Insurer to pay $1.5M after missing Tyger River deadline  

An at-fault driver’s insurance company will pay $1.5 million to a man who was injured in a car crash, after the insurer failed to meet a five-day deadline to reply to the plaintiff’s demand for a settlement for the driver’s full policy limits. 

Justin Bamberg of Bamberg represented the plaintiff, who was driving home when the defendant crossed into the plaintiff’s lane and struck his vehicle head-on, leaving the plaintiff entrapped in the vehicle with a broken femur.

Bamberg

Pursuant to a confidentiality agreement, many of the details of the case were withheld, including the identities of the parties and the insurer and its attorneys. 

Bamberg said that the defendant’s insurer accepted liability and informed him of the available limits of $25,000 per person, $50,000 per accident, and $25,000 in property damage limits, the minimum coverage allowed under state law. Bamberg said that the claims adjuster contended that the case wasn’t an aggravated liability claim, which must include not only negligence, but recklessness. 

“We knew we had to be aggressive, focus on our own documentation, and prepare for an insurer bad-faith or negligence case because the liability limits were insufficient for our client’s injuries,” Bamberg said, adding that on a Thursday afternoon, he overnighted a five-day Tyger River demand—including $22,000 in medical bills—for the policy limits. 

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Bamberg said that after the deadline expired at 5 p.m. the following Tuesday, the claims adjuster called and sent a letter acknowledging the missed deadline, claiming that the demand didn’t enter the claims file until after close of business. Bamberg said that this was untrue and that the adjuster was hoping to have the deadline tolled by making the plaintiff “fall into the proverbial bad-faith, ‘what is reasonable’ trap” since the deadline had expired just hours before. 

Because just two of the five days were business days (the Monday was a federal holiday), Bamberg said that correspondence and conversations over the following 24 hours would be crucial regarding his ability to make the Tyger River demand hold up in court given the recent opinion in Columbia Insurance Company v. Reynolds. 

In June, the 4th U.S. Circuit Court of Appeals held in Reynolds that no reasonable jury could find that the insurer refused to settle unreasonably and in bad faith by failing to accept the 10-day demand by plaintiffs’ counsel at the outset of a case, depriving the insurer of the right to conduct a reasonable investigation.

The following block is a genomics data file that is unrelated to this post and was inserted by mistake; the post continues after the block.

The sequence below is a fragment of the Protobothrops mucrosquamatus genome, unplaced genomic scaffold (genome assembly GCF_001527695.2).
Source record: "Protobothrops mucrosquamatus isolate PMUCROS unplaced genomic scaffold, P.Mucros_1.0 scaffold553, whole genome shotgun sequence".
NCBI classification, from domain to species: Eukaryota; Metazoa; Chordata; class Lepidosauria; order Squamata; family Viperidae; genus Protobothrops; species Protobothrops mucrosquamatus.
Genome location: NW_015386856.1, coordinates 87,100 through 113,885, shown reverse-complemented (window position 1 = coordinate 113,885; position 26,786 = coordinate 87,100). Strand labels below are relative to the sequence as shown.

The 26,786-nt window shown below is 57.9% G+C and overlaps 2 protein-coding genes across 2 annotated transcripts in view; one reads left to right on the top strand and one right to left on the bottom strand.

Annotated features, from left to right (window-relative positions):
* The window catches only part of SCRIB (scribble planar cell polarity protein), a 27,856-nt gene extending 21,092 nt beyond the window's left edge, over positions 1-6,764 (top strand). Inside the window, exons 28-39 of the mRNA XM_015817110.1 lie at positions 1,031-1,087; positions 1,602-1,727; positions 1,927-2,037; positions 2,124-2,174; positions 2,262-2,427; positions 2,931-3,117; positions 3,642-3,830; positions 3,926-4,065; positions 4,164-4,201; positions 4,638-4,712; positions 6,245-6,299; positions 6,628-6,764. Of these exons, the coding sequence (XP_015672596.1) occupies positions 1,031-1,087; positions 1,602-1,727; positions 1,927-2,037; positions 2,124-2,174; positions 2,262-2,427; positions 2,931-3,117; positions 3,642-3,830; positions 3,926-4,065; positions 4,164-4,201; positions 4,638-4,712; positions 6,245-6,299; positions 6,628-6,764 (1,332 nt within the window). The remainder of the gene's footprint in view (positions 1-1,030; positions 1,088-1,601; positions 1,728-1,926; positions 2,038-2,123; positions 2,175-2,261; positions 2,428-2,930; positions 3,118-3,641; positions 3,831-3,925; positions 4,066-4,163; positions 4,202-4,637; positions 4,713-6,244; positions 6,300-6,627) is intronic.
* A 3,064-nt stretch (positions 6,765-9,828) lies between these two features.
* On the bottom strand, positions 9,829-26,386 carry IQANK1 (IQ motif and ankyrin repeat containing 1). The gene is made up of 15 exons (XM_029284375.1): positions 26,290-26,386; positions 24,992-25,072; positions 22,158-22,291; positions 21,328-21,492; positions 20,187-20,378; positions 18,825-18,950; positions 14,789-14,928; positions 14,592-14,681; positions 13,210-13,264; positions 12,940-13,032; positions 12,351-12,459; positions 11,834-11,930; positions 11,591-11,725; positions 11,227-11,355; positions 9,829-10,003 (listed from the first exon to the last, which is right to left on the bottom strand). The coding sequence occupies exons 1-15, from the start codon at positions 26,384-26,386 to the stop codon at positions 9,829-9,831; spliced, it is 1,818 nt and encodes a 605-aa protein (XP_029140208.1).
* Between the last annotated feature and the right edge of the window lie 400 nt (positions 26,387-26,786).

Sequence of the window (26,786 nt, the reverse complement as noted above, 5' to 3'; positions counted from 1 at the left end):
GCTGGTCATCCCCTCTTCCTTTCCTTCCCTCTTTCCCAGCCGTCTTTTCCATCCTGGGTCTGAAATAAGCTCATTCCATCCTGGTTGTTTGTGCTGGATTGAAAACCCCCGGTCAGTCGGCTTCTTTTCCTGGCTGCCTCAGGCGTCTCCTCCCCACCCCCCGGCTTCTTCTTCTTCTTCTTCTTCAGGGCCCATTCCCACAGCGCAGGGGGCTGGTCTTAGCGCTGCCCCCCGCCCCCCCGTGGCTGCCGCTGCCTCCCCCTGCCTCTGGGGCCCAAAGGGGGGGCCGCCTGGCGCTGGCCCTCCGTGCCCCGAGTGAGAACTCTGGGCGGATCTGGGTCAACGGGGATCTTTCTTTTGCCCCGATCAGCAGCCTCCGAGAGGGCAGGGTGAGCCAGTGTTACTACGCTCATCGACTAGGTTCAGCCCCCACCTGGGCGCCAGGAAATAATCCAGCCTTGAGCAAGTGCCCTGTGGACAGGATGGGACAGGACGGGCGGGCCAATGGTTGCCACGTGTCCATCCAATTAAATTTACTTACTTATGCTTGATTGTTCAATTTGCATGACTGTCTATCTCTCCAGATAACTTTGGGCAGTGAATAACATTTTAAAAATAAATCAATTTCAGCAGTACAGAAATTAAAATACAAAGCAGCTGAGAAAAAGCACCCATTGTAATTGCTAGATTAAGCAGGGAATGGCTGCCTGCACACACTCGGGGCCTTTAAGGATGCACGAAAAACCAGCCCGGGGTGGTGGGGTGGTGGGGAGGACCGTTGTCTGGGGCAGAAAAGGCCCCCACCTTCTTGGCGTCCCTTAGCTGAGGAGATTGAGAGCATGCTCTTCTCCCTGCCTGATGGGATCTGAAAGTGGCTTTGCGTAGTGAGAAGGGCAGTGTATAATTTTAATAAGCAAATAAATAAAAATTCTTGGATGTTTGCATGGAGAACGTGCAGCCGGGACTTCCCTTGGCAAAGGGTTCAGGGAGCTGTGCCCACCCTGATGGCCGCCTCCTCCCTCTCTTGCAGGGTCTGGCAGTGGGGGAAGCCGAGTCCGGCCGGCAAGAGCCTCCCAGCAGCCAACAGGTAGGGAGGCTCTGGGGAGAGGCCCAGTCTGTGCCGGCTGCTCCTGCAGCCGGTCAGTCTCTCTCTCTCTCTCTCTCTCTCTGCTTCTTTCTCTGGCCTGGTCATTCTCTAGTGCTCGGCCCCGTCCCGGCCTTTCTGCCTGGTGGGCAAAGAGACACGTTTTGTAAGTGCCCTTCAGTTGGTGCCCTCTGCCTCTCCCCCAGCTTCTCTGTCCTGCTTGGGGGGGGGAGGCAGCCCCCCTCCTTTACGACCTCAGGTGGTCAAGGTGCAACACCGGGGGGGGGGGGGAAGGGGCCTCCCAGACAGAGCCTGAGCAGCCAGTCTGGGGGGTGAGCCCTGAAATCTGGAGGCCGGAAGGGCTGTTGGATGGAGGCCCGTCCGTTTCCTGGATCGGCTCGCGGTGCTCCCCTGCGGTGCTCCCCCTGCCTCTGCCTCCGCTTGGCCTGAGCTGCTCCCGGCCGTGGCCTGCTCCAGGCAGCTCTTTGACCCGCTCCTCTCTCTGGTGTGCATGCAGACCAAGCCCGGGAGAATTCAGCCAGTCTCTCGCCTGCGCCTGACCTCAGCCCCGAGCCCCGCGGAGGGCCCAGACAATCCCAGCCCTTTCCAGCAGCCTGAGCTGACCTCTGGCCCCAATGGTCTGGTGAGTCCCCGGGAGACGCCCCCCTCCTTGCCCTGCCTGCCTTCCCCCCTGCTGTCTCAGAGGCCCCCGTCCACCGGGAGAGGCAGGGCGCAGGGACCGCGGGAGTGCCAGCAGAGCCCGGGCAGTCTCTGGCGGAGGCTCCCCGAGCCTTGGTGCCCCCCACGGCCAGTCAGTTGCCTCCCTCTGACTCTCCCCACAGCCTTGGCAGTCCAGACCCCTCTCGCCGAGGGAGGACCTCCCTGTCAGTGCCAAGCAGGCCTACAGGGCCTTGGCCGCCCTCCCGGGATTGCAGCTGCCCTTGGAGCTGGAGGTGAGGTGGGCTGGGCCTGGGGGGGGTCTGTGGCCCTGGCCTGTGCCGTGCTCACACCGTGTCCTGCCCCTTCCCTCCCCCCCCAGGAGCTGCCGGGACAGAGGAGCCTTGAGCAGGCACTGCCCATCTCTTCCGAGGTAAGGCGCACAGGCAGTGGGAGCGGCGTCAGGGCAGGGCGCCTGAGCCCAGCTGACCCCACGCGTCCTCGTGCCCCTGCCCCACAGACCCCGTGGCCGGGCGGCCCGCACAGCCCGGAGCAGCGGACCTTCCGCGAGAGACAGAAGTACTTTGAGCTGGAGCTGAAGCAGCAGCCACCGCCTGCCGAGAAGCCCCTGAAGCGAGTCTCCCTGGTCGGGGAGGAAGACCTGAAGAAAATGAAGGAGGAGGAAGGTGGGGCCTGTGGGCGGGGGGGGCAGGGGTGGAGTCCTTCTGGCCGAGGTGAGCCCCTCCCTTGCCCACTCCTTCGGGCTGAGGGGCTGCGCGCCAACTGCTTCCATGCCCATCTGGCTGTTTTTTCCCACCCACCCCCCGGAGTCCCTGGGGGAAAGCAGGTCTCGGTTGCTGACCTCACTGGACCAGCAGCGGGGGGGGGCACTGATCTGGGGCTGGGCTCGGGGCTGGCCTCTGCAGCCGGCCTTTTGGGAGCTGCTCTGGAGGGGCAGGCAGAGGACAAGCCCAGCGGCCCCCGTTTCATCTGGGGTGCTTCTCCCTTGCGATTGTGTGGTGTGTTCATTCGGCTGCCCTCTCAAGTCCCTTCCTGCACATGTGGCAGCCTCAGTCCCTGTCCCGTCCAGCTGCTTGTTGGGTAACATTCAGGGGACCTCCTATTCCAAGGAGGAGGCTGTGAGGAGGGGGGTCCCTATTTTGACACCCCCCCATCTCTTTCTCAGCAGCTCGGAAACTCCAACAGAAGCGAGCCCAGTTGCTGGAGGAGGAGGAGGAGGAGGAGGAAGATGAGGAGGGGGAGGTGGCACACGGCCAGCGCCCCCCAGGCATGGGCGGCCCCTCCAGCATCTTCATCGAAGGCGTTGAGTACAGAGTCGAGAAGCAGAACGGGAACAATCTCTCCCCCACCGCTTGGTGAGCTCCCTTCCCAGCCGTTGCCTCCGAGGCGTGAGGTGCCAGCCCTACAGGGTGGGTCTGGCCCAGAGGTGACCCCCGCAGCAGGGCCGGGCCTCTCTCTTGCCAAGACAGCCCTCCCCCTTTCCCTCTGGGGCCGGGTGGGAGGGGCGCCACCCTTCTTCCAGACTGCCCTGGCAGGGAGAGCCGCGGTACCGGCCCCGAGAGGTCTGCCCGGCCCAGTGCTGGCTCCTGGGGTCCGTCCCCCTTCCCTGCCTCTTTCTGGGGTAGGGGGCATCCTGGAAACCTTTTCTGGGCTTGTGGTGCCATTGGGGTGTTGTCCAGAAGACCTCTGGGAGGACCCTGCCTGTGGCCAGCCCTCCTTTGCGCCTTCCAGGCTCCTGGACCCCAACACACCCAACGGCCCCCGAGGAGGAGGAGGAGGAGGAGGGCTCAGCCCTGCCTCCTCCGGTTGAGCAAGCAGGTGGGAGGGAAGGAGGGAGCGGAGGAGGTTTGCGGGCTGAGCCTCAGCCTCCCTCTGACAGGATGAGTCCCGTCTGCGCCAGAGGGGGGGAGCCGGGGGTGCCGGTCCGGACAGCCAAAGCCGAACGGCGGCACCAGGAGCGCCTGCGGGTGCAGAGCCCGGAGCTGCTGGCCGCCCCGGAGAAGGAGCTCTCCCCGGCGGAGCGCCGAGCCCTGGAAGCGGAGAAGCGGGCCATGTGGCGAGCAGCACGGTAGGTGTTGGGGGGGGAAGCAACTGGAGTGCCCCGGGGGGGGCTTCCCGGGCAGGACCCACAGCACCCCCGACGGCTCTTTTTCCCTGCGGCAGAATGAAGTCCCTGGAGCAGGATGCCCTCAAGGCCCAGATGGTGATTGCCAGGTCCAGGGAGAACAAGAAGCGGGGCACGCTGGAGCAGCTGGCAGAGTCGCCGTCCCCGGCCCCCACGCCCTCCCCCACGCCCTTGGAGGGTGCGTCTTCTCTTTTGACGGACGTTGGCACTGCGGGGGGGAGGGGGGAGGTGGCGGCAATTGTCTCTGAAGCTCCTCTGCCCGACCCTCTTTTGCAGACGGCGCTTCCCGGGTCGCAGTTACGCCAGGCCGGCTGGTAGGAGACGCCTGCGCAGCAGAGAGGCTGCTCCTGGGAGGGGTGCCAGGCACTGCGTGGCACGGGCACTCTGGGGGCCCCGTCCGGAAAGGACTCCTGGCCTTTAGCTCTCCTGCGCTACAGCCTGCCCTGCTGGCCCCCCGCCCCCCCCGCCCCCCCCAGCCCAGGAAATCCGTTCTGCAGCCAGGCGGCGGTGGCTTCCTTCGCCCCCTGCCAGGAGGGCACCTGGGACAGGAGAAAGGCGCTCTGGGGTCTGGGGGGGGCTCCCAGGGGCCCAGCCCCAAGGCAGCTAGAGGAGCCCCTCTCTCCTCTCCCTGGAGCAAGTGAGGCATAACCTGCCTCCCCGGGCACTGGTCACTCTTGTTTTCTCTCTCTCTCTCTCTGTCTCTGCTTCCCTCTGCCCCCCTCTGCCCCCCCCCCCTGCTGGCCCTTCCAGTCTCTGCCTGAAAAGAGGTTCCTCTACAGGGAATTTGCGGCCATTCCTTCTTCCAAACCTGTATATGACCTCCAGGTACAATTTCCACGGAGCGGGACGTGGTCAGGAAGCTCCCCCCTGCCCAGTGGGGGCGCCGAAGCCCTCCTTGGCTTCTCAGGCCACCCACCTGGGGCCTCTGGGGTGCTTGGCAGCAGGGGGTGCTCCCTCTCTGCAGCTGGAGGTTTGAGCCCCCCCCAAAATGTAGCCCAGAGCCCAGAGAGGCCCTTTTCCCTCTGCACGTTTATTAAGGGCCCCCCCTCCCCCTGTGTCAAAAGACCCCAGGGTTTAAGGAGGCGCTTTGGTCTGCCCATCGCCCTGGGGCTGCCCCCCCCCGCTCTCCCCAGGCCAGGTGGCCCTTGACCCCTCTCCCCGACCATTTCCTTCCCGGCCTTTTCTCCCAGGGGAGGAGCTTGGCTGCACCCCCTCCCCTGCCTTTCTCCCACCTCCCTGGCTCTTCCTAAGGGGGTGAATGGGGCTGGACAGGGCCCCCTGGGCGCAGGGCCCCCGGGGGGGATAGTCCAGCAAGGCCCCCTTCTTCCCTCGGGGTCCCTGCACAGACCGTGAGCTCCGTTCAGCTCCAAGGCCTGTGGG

In South Carolina, there is no bright-line rule for time-limit demands or mandatory period in which insurers must respond, but insurers have a duty to settle a personal injury claim if it is the reasonable thing to do. If an insurer refuses to settle within policy limits, it will be liable for the entire amount of the judgment, even if the amount exceeds policy limits. 

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Bamberg said that when he declined to accept the liability limits, the claims adjuster became angry and hurled insults. 

“All I could do was wonder what would make him so angry to the point of personal insults over an insurance claim, Bamberg said. “I knew there had to be more to the adjustment on this claim than he was letting on.” 

Bamberg said that the claims supervisor declined his offer to negotiate and sent a liability limits check to Bamberg’s office. Within an hour, Bamberg said, the check was being returned to sender, along with a lawsuit filed against the at-fault driver. Bamberg extended a two-week opportunity for the insurer to settle before serving the defendant. 

Bamberg said that the insurer had only five days to tender the policy limits, but it had known for two months that the reasonable thing to do was to immediately offer the limits to the plaintiff rather than sitting idly by. 

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“It could have offered these insufficient limits two months before when the supervisor himself determined our claim was valued in excess of the policy,” Bamberg said. 

The day before the new deadline expired, the insurer accepted the settlement bracket proposed by the plaintiff and suggested mediation, Bamberg said. He added that he settled the case “rather than dying on the sword of a five-day Tyger River demand sent on a holiday weekend,” should an unfavorable court opinion be written while the case was pending. 

“While I believed everything would hold up in court, at the very end of the day, as we say in our neck of the woods, the pigs get fed and hogs slaughtered,” Bamberg said. “We turned a $25,000 liability policy into a $1.5M umbrella policy in just a few months.” 

SETTLEMENT REPORT — MOTOR VEHICLE CRASH 

Amount: $1.5 million 

Injuries alleged: Broken femur 

Case name: Withheld 

Court: Withheld 

Mediator: Doyet Early III of Mount Pleasant 

Date of settlement: Nov. 2 

Insurance carrier: Withheld 

Attorney for plaintiff: Justin Bamberg of Bamberg Legal in Bamberg 

Attorneys for defendant: Withheld 

The post Insurer to pay $1.5M after missing Tyger River deadline  (access required) first appeared on South Carolina Lawyers Weekly.

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